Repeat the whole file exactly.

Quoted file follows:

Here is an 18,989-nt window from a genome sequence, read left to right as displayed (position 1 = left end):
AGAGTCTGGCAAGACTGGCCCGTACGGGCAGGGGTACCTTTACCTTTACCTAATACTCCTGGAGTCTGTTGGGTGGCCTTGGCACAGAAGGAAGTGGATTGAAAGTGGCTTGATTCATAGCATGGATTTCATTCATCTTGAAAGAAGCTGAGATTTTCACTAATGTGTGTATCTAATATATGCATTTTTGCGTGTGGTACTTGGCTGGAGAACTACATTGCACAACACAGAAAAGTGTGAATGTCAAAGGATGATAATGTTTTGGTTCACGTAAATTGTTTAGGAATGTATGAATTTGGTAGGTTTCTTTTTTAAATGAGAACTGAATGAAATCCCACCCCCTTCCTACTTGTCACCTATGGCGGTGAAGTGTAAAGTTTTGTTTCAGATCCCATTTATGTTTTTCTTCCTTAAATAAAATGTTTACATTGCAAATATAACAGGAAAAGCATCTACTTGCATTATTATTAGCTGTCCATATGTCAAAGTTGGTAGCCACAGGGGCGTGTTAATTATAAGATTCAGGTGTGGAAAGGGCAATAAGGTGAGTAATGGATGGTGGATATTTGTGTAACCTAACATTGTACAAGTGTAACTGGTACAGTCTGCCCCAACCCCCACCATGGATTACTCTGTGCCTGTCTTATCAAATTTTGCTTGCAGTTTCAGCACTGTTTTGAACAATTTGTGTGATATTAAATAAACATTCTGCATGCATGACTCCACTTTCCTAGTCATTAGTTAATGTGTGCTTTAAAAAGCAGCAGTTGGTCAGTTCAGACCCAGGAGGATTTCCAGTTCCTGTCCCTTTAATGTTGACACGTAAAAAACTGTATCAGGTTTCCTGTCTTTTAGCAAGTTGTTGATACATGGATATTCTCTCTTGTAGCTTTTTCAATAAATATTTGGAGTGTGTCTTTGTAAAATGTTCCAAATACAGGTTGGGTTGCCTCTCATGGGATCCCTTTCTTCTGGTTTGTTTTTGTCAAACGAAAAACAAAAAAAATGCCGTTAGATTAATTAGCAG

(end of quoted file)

Here is an 18,989-nt window from a genome sequence, read left to right as displayed (position 1 = left end):
AGAGTCTGGCAAGACTGGCCCGTACGGGCAGGGGTACCTTTACCTTTACCTAATACTCCTGGAGTCTGTTGGGTGGCCTTGGCACAGAAGGAAGTGGATTGAAAGTGGCTTGATTCATAGCATGGATTTCATTCATCTTGAAAGAAGCTGAGATTTTCACTAATGTGTGTATCTAATATATGCATTTTTGCGTGTGGTACTTGGCTGGAGAACTACATTGCACAACACAGAAAAGTGTGAATGTCAAAGGATGATAATGTTTTGGTTCACGTAAATTGTTTAGGAATGTATGAATTTGGTAGGTTTCTTTTTTAAATGAGAACTGAATGAAATCCCACCCCCTTCCTACTTGTCACCTATGGCGGTGAAGTGTAAAGTTTTGTTTCAGATCCCATTTATGTTTTTCTTCCTTAAATAAAATGTTTACATTGCAAATATAACAGGAAAAGCATCTACTTGCATTATTATTAGCTGTCCATATGTCAAAGTTGGTAGCCACAGGGGCGTGTTAATTATAAGATTCAGGTGTGGAAAGGGCAATAAGGTGAGTAATGGATGGTGGATATTTGTGTAACCTAACATTGTACAAGTGTAACTGGTACAGTCTGCCCCAACCCCCACCATGGATTACTCTGTGCCTGTCTTATCAAATTTTGCTTGCAGTTTCAGCACTGTTTTGAACAATTTGTGTGATATTAAATAAACATTCTGCATGCATGACTCCACTTTCCTAGTCATTAGTTAATGTGTGCTTTAAAAAGCAGCAGTTGGTCAGTTCAGACCCAGGAGGATTTCCAGTTCCTGTCCCTTTAATGTTGACACGTAAAAAACTGTATCAGGTTTCCTGTCTTTTAGCAAGTTGTTGATACATGGATATTCTCTCTTGTAGCTTTTTCAATAAATATTTGGAGTGTGTCTTTGTAAAATGTTCCAAATACAGGTTGGGTTGCCTCTCATGGGATCCCTTTCTTCTGGTTTGTTTTTGTCAAACGAAAAACAAAAAAAATGCCGTTAGATTAATTAGCAG